“The most beneficial part of this course, like all radiological training, was the fact that we got to use actual sources and the equipment we would respond with — you don’t gain the same level of benefit from the training if it’s simulated,” said Uptegrove, who also said the training was very realistic and that they used the same radiological isotopes they are potentially going to come in contact with in a real-world event.

“Team members got to use their instrumentation and see how it would really react to radiological sources,” he said.

Mell, who lives in Campbell, said the field training appealed to him most, specifically rummaging through cluttered areas to locate radiation sources.

“It showed you how one large source can cover up a bunch of small sources,” he said. “It also showed you how precise the measurements of your instruments were.”

Another important subject the course covered, according to Uptegrove, was what the legal levels of contamination the civilian public can be exposed to without being harmful.

“We’re taught one way in a battlefield environment, but the rules completely change whenever you are talking about civilians,” said Uptegrove, who lives in Lebanon. “You have an acceptable level of risk as a Guardsman that the general public does not. Our job on the civil support team is to protect the public.”

The course also included information on how the body reacts to radiation exposure.

“You learn how much tolerance the body has,” Mell said.

For command, medical communications and the fire chiefs, the class included instruction on the history of terrorism, two table-top exercises and a public affairs risk communication presentation.

Lt. Col Raymond White, team commander, said the history on terrorism was his favorite part of the course.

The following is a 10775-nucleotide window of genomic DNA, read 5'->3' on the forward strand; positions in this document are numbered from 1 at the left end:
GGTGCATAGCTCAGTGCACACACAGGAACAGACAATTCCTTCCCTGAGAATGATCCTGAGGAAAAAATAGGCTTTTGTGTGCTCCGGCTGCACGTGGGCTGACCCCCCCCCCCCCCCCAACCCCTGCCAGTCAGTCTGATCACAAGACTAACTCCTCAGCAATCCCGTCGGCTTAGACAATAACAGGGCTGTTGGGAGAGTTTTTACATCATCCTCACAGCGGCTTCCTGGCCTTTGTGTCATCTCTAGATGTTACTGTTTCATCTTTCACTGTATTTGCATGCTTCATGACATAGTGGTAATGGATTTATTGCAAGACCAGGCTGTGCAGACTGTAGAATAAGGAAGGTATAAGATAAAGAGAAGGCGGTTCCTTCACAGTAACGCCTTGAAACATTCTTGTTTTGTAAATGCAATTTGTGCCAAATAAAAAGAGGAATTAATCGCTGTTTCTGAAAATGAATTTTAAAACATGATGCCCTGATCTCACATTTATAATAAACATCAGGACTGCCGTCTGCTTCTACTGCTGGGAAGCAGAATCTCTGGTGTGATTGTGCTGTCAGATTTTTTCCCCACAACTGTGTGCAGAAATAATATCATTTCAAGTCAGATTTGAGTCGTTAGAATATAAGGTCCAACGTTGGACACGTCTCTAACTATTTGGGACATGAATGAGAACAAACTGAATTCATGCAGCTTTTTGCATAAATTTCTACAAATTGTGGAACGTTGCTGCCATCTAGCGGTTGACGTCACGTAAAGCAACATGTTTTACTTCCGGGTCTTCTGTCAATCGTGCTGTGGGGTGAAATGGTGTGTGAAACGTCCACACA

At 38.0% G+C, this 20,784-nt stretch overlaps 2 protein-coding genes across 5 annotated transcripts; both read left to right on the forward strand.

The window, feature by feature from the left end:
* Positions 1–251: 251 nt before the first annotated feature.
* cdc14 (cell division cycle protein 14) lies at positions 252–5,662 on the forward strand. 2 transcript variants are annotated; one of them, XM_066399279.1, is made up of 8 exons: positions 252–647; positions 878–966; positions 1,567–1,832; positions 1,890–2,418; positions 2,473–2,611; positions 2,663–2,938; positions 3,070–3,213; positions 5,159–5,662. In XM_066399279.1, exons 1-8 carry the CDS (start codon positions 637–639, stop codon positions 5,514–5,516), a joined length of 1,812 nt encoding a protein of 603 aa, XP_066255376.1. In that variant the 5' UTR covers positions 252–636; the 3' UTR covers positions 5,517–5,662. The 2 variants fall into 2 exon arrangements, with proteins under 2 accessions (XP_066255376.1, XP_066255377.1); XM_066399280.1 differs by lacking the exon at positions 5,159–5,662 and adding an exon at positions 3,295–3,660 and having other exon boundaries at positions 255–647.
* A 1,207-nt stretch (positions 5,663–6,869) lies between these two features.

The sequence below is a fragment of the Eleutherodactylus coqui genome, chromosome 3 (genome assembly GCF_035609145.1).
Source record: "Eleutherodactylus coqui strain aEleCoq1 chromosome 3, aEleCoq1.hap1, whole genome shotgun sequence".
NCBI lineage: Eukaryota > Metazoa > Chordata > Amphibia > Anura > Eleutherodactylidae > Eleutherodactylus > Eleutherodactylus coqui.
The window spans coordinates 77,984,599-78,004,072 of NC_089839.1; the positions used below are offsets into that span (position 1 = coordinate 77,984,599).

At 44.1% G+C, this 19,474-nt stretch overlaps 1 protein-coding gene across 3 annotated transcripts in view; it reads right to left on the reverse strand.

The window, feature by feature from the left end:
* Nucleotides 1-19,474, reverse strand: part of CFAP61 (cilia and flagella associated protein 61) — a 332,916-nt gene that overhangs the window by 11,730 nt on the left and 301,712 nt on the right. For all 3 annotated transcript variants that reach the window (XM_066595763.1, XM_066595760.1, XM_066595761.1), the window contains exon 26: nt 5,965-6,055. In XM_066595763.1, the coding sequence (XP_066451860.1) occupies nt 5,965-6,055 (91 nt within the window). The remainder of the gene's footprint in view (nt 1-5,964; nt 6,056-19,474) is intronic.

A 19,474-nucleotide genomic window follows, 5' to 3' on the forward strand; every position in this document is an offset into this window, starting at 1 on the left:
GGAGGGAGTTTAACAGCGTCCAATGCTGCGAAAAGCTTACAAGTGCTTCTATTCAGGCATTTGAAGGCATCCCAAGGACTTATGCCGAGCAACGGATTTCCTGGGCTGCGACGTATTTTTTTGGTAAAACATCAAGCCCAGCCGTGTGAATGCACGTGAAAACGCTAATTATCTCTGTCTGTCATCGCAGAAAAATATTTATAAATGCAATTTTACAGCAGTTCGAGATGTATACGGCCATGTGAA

“It was a great opportunity to learn the history of how terrorism has changed over the years,” he said.

White, however, said the portion of the course he found most valuable was in public affairs.

“What I needed most was the interaction with the media,” said White, of Fort Leonard Wood. “We learned how to build a relationship with the media and how to utilize the media to disseminate information to the public in a real-world event.”

Tech. Sgt. Anthony Gordes, information systems noncommissioned officer, also enjoyed learning more about the history of terrorism.

“It was a little bit more specific about the nature of terrorism and why terrorists do it,” he said. “There were a lot of assumptions made by people and they found out they were wrong. Some assume it is strictly because of religion, which is not the case. It’s a combination of ideology, personal circumstances and religion.”

In the table top exercises, each member of the class took on a role as a particular type of first responder and then responded accordingly. Both exercises consisted of a bomb detonation that spread radioactive material, first at a convenience store and then at a sports stadium packed with 17,000 people, including the governor of New Mexico.

“We all had positions from fireman to police chief and just basically ran through the scenario,” said Gordes, of Salem. “We talked about what we would do, what resources would we need and how we would respond.”